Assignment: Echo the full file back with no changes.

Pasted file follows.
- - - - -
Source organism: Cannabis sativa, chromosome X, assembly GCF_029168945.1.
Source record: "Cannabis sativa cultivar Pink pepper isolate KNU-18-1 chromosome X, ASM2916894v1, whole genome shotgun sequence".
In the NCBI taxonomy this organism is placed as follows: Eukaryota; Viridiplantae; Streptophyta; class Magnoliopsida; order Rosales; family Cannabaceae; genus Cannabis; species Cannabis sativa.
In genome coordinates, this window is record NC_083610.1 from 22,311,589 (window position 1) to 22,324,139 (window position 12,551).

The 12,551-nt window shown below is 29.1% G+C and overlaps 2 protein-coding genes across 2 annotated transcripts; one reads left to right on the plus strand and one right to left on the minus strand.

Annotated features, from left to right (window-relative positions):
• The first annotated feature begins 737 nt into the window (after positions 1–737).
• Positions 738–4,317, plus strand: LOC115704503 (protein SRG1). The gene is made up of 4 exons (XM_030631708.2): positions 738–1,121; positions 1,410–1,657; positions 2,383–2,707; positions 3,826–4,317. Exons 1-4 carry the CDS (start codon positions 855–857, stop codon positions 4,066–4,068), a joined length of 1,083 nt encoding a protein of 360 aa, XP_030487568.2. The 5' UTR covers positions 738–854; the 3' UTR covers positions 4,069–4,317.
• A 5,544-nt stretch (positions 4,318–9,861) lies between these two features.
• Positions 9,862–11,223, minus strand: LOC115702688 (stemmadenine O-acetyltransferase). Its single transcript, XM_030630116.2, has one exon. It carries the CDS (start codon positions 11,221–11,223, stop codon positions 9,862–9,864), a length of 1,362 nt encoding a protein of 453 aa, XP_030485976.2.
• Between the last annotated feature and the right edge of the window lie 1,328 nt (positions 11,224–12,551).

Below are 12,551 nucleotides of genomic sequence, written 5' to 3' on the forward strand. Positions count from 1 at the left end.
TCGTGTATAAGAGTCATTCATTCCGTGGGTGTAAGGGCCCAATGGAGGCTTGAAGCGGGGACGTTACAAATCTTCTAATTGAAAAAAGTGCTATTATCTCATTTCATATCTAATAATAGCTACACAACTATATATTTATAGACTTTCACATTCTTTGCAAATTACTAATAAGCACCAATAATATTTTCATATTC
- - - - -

Source organism: Cannabis sativa, chromosome X, assembly GCF_029168945.1.
Source record: "Cannabis sativa cultivar Pink pepper isolate KNU-18-1 chromosome X, ASM2916894v1, whole genome shotgun sequence".
In the NCBI taxonomy this organism is placed as follows: Eukaryota; Viridiplantae; Streptophyta; class Magnoliopsida; order Rosales; family Cannabaceae; genus Cannabis; species Cannabis sativa.
In genome coordinates, this window is record NC_083610.1 from 22,311,589 (window position 1) to 22,324,139 (window position 12,551).

The 12,551-nt window shown below is 29.1% G+C and overlaps 2 protein-coding genes across 2 annotated transcripts; one reads left to right on the plus strand and one right to left on the minus strand.

Annotated features, from left to right (window-relative positions):
• The first annotated feature begins 737 nt into the window (after positions 1–737).
• Positions 738–4,317, plus strand: LOC115704503 (protein SRG1). The gene is made up of 4 exons (XM_030631708.2): positions 738–1,121; positions 1,410–1,657; positions 2,383–2,707; positions 3,826–4,317. Exons 1-4 carry the CDS (start codon positions 855–857, stop codon positions 4,066–4,068), a joined length of 1,083 nt encoding a protein of 360 aa, XP_030487568.2. The 5' UTR covers positions 738–854; the 3' UTR covers positions 4,069–4,317.
• A 5,544-nt stretch (positions 4,318–9,861) lies between these two features.
• Positions 9,862–11,223, minus strand: LOC115702688 (stemmadenine O-acetyltransferase). Its single transcript, XM_030630116.2, has one exon. It carries the CDS (start codon positions 11,221–11,223, stop codon positions 9,862–9,864), a length of 1,362 nt encoding a protein of 453 aa, XP_030485976.2.
• Between the last annotated feature and the right edge of the window lie 1,328 nt (positions 11,224–12,551).

Below are 12,551 nucleotides of genomic sequence, written 5' to 3' on the forward strand. Positions count from 1 at the left end.
TCGTGTATAAGAGTCATTCATTCCGTGGGTGTAAGGGCCCAATGGAGGCTTGAAGCGGGGACGTTACAAATCTTCTAATTGAAAAAAGTGCTATTATCTCATTTCATATCTAATAATAGCTACACAACTATATATTTATAGACTTTCACATTCTTTGCAAATTACTAATAAGCACCAATAATATTTTCATATTC